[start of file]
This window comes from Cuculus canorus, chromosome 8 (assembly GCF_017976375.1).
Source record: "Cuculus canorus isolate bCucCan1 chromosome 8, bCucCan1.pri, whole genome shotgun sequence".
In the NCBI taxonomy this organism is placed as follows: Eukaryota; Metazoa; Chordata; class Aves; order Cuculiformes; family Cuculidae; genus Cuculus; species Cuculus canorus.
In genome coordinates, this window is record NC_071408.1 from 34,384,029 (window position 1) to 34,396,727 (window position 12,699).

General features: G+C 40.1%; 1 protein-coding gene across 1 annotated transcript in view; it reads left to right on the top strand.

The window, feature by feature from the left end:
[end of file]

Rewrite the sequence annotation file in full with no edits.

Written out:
This window comes from Cuculus canorus, chromosome 8 (assembly GCF_017976375.1).
Source record: "Cuculus canorus isolate bCucCan1 chromosome 8, bCucCan1.pri, whole genome shotgun sequence".
In the NCBI taxonomy this organism is placed as follows: Eukaryota; Metazoa; Chordata; class Aves; order Cuculiformes; family Cuculidae; genus Cuculus; species Cuculus canorus.
In genome coordinates, this window is record NC_071408.1 from 34,384,029 (window position 1) to 34,396,727 (window position 12,699).

General features: G+C 40.1%; 1 protein-coding gene across 1 annotated transcript in view; it reads left to right on the top strand.

The window, feature by feature from the left end: